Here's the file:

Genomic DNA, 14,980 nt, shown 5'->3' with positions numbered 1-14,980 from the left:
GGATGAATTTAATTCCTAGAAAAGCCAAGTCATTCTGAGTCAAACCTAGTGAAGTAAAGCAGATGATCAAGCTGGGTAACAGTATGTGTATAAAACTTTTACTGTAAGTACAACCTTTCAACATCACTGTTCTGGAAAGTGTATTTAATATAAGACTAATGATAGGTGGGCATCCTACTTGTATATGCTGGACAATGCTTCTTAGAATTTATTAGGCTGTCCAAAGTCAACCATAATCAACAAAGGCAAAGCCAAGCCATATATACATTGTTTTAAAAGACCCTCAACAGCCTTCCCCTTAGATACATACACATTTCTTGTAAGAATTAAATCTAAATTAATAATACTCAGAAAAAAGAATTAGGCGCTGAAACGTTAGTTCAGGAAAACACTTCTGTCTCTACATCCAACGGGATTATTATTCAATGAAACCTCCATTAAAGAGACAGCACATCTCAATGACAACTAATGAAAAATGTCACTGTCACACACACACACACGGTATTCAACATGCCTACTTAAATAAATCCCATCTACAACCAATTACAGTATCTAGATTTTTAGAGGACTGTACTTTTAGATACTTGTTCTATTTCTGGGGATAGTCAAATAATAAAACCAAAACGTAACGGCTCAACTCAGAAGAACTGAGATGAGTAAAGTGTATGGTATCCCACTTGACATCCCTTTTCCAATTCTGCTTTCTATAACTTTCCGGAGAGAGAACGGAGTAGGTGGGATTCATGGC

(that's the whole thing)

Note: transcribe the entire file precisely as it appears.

Genomic DNA, 14,980 nt, shown 5'->3' with positions numbered 1-14,980 from the left:
GGATGAATTTAATTCCTAGAAAAGCCAAGTCATTCTGAGTCAAACCTAGTGAAGTAAAGCAGATGATCAAGCTGGGTAACAGTATGTGTATAAAACTTTTACTGTAAGTACAACCTTTCAACATCACTGTTCTGGAAAGTGTATTTAATATAAGACTAATGATAGGTGGGCATCCTACTTGTATATGCTGGACAATGCTTCTTAGAATTTATTAGGCTGTCCAAAGTCAACCATAATCAACAAAGGCAAAGCCAAGCCATATATACATTGTTTTAAAAGACCCTCAACAGCCTTCCCCTTAGATACATACACATTTCTTGTAAGAATTAAATCTAAATTAATAATACTCAGAAAAAAGAATTAGGCGCTGAAACGTTAGTTCAGGAAAACACTTCTGTCTCTACATCCAACGGGATTATTATTCAATGAAACCTCCATTAAAGAGACAGCACATCTCAATGACAACTAATGAAAAATGTCACTGTCACACACACACACACGGTATTCAACATGCCTACTTAAATAAATCCCATCTACAACCAATTACAGTATCTAGATTTTTAGAGGACTGTACTTTTAGATACTTGTTCTATTTCTGGGGATAGTCAAATAATAAAACCAAAACGTAACGGCTCAACTCAGAAGAACTGAGATGAGTAAAGTGTATGGTATCCCACTTGACATCCCTTTTCCAATTCTGCTTTCTATAACTTTCCGGAGAGAGAACGGAGTAGGTGGGATTCATGGC